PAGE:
It’s hard to build a brand without Mental Availability (MA). And it’s not just us saying it. If you have any doubts, read the work of Peter Field and/or Rob Brittain. MA is a competitive metric that assumes there is a finite number of brands competing for space in your memory. Which means, if one rises in the ranking, one must fall.

This, of course, all matters most at the purchase occasion. The moment someone with money is about to wave their card across a POS terminal and walk away with the drink they think will best quench their thirst. Let’s be clear, 99.9% of the time that’s a human (yes, it’s possible that a clever dog could tap and go).

That human just wants a drink.
They mostly don’t work in advertising.
They’re not thinking about ad performance metrics.
They’re not lovingly remembering the body of work their preferred drink brand has delivered to the viewing world.
They just want a drink.
Their drink.
Because they’re thirsty.
It’s a basic human need.

If your level of MA is nice and high, and your product is available, you can expect your market share to increase. Which is just one reason that MA is considered a true north measure of brand strength.

What does this have to do with attention?

In 2021, with our research client, OMD Worldwide, we recruited 600 people in the USA who collectively viewed more than 3,300 impressions across three online video platforms. It was an attention gaze, controlled brand data collection measuring three levels of attention – non, passive and active. After the viewing experience, respondents were sent to complete an MA survey which was indexed against a non-exposed baseline to determine uplift. In total we considered 12 brands across three categories. 

Here’s what we found:

Finding 1: Increases in attention gives a brand some chance of market share growth, while decreases in attention will likely impart brand decline (r = .77, p = < .05). In other words, when active attention is paid MA uplift is notably positive and when no attention is paid MA uplift is notably negative (or no sizable change).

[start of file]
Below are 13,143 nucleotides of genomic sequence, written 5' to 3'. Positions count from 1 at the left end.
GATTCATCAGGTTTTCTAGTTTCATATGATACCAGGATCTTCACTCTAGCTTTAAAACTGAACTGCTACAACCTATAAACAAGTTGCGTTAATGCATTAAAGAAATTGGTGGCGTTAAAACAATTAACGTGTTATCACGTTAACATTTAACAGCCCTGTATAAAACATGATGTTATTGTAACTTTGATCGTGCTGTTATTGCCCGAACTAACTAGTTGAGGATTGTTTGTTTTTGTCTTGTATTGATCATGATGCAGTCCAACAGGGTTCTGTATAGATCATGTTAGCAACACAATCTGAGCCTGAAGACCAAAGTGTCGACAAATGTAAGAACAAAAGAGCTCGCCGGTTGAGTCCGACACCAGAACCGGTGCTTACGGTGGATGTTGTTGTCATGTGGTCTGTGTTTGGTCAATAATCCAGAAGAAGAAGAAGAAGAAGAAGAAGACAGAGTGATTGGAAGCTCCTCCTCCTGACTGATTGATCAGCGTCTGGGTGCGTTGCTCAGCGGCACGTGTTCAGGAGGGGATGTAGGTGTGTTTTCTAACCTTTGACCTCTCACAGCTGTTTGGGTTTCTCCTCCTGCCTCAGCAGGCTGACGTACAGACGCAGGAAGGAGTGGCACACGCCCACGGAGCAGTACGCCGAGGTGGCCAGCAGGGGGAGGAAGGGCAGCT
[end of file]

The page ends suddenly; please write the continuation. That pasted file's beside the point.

Finding 2: The amount of MA uplift achieved is in line with the platform average active attention score. In other words, platforms that inherently deliver higher levels of attention will likely drive higher MA uplift.

Finding 3: In 3/4 of cases, no attention drove no-uplift/decline, while active attention drove MA uplift. On average across all brands, we saw a 6pp difference between the MA uplift of exposed versus non exposed.

Finding 4: The remaining 1/4  of cases where the relationship did not hold can be explained by Double Jeopardy. While attention was paid to the test brand, the associations were attributed to the larger competitor due to the creative execution (ie, new/non distinctive packaging, brand not obvious and not early). 

Double Jeopardy explainer: Even with attention, if the brand is missing, the viewer fills in the blanks. And the attention you work so hard for is likely to be misattributed to the larger competitor.

None of this is surprising, but it’s one thing to have a hunch and quite another to have the data to back it up. MA is about remembering the brand, and our previous research shows that active attention seconds are linked to memory retention and that attention performance of the platform and format is the driver of rate of memory decay.

In simple terms, the path from attention to brand growth/decline looks this:


What does this mean for you? 

Attention drives sales and Mental Availability, choose high attention formats and use your branding to make sure this attention works for you (and not your competitors).